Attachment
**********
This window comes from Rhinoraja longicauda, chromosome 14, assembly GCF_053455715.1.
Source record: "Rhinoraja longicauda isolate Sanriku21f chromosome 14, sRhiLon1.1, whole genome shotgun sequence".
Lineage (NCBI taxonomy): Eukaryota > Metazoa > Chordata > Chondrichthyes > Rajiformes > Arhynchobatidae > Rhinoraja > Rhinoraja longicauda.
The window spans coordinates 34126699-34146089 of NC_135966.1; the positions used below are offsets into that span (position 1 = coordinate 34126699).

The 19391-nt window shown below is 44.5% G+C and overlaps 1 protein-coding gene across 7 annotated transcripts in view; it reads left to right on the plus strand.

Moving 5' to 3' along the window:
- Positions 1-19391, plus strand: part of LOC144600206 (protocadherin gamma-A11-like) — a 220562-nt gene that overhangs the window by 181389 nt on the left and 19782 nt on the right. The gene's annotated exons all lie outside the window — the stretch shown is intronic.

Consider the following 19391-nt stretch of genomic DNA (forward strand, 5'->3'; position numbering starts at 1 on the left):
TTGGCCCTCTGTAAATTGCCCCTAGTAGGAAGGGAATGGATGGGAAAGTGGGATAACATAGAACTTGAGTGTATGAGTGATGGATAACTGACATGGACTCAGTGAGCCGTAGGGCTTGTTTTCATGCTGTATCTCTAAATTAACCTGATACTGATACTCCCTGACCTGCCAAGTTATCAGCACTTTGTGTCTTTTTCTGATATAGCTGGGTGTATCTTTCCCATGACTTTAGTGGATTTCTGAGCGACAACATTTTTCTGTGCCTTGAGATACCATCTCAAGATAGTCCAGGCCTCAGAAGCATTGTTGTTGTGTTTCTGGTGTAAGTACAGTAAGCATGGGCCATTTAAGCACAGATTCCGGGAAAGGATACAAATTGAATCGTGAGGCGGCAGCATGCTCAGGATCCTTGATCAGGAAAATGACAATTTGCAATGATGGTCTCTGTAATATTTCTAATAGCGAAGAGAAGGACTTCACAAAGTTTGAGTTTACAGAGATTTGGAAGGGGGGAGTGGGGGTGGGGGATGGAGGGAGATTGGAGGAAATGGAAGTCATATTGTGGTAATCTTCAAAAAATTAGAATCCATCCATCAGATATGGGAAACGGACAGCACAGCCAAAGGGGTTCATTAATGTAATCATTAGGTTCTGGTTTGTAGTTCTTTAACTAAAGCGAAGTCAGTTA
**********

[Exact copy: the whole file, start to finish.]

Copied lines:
This window comes from Rhinoraja longicauda, chromosome 14, assembly GCF_053455715.1.
Source record: "Rhinoraja longicauda isolate Sanriku21f chromosome 14, sRhiLon1.1, whole genome shotgun sequence".
Lineage (NCBI taxonomy): Eukaryota > Metazoa > Chordata > Chondrichthyes > Rajiformes > Arhynchobatidae > Rhinoraja > Rhinoraja longicauda.
The window spans coordinates 34126699-34146089 of NC_135966.1; the positions used below are offsets into that span (position 1 = coordinate 34126699).

The 19391-nt window shown below is 44.5% G+C and overlaps 1 protein-coding gene across 7 annotated transcripts in view; it reads left to right on the plus strand.

Moving 5' to 3' along the window:
- Positions 1-19391, plus strand: part of LOC144600206 (protocadherin gamma-A11-like) — a 220562-nt gene that overhangs the window by 181389 nt on the left and 19782 nt on the right. The gene's annotated exons all lie outside the window — the stretch shown is intronic.

Consider the following 19391-nt stretch of genomic DNA (forward strand, 5'->3'; position numbering starts at 1 on the left):
TTGGCCCTCTGTAAATTGCCCCTAGTAGGAAGGGAATGGATGGGAAAGTGGGATAACATAGAACTTGAGTGTATGAGTGATGGATAACTGACATGGACTCAGTGAGCCGTAGGGCTTGTTTTCATGCTGTATCTCTAAATTAACCTGATACTGATACTCCCTGACCTGCCAAGTTATCAGCACTTTGTGTCTTTTTCTGATATAGCTGGGTGTATCTTTCCCATGACTTTAGTGGATTTCTGAGCGACAACATTTTTCTGTGCCTTGAGATACCATCTCAAGATAGTCCAGGCCTCAGAAGCATTGTTGTTGTGTTTCTGGTGTAAGTACAGTAAGCATGGGCCATTTAAGCACAGATTCCGGGAAAGGATACAAATTGAATCGTGAGGCGGCAGCATGCTCAGGATCCTTGATCAGGAAAATGACAATTTGCAATGATGGTCTCTGTAATATTTCTAATAGCGAAGAGAAGGACTTCACAAAGTTTGAGTTTACAGAGATTTGGAAGGGGGGAGTGGGGGTGGGGGATGGAGGGAGATTGGAGGAAATGGAAGTCATATTGTGGTAATCTTCAAAAAATTAGAATCCATCCATCAGATATGGGAAACGGACAGCACAGCCAAAGGGGTTCATTAATGTAATCATTAGGTTCTGGTTTGTAGTTCTTTAACTAAAGCGAAGTCAGTTA